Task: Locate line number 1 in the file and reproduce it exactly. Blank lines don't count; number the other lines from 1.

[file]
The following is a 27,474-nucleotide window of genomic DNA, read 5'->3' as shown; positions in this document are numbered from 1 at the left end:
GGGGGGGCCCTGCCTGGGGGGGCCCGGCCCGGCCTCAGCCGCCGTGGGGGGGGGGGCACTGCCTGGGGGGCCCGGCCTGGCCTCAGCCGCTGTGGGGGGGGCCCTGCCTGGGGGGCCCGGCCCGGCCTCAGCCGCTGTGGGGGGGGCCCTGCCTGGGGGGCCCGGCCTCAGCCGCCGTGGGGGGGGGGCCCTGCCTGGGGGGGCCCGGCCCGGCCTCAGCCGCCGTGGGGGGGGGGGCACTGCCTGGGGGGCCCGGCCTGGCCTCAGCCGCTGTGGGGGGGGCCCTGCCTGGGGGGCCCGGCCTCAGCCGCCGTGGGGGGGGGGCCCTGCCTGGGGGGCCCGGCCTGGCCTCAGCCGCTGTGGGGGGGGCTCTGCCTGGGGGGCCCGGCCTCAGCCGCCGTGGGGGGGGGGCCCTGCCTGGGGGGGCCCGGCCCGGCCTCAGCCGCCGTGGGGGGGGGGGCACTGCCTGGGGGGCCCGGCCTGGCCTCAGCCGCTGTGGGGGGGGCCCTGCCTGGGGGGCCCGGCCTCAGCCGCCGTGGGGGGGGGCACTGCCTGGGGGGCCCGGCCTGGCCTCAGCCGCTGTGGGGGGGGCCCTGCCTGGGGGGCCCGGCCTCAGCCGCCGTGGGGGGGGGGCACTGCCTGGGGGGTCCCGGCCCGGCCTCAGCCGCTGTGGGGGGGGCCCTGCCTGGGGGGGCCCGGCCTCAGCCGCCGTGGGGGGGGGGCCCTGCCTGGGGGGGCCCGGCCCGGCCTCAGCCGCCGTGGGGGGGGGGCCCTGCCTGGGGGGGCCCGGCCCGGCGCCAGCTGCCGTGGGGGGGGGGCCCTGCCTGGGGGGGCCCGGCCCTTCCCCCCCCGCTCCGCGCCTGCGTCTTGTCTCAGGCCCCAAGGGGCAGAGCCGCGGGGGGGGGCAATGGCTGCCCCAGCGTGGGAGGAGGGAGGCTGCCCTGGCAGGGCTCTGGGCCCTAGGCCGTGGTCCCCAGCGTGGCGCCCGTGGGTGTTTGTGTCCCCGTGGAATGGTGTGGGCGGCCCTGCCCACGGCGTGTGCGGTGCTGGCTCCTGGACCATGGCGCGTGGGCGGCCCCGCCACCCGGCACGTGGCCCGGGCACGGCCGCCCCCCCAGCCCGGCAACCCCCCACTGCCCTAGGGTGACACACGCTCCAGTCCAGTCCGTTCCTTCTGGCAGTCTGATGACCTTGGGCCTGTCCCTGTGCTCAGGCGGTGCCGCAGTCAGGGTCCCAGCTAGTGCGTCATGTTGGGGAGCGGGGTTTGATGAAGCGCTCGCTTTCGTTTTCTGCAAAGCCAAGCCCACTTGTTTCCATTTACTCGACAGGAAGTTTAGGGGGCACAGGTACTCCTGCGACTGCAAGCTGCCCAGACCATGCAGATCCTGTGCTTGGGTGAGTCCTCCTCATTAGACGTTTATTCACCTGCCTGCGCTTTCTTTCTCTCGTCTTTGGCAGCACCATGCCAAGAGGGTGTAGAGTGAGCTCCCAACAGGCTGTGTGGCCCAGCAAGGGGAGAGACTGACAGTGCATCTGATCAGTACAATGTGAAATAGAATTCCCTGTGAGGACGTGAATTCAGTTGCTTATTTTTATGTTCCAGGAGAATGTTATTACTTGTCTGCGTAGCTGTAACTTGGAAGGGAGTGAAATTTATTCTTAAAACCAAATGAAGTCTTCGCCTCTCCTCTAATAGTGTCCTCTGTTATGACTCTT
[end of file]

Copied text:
The following is a 27,474-nucleotide window of genomic DNA, read 5'->3' as shown; positions in this document are numbered from 1 at the left end: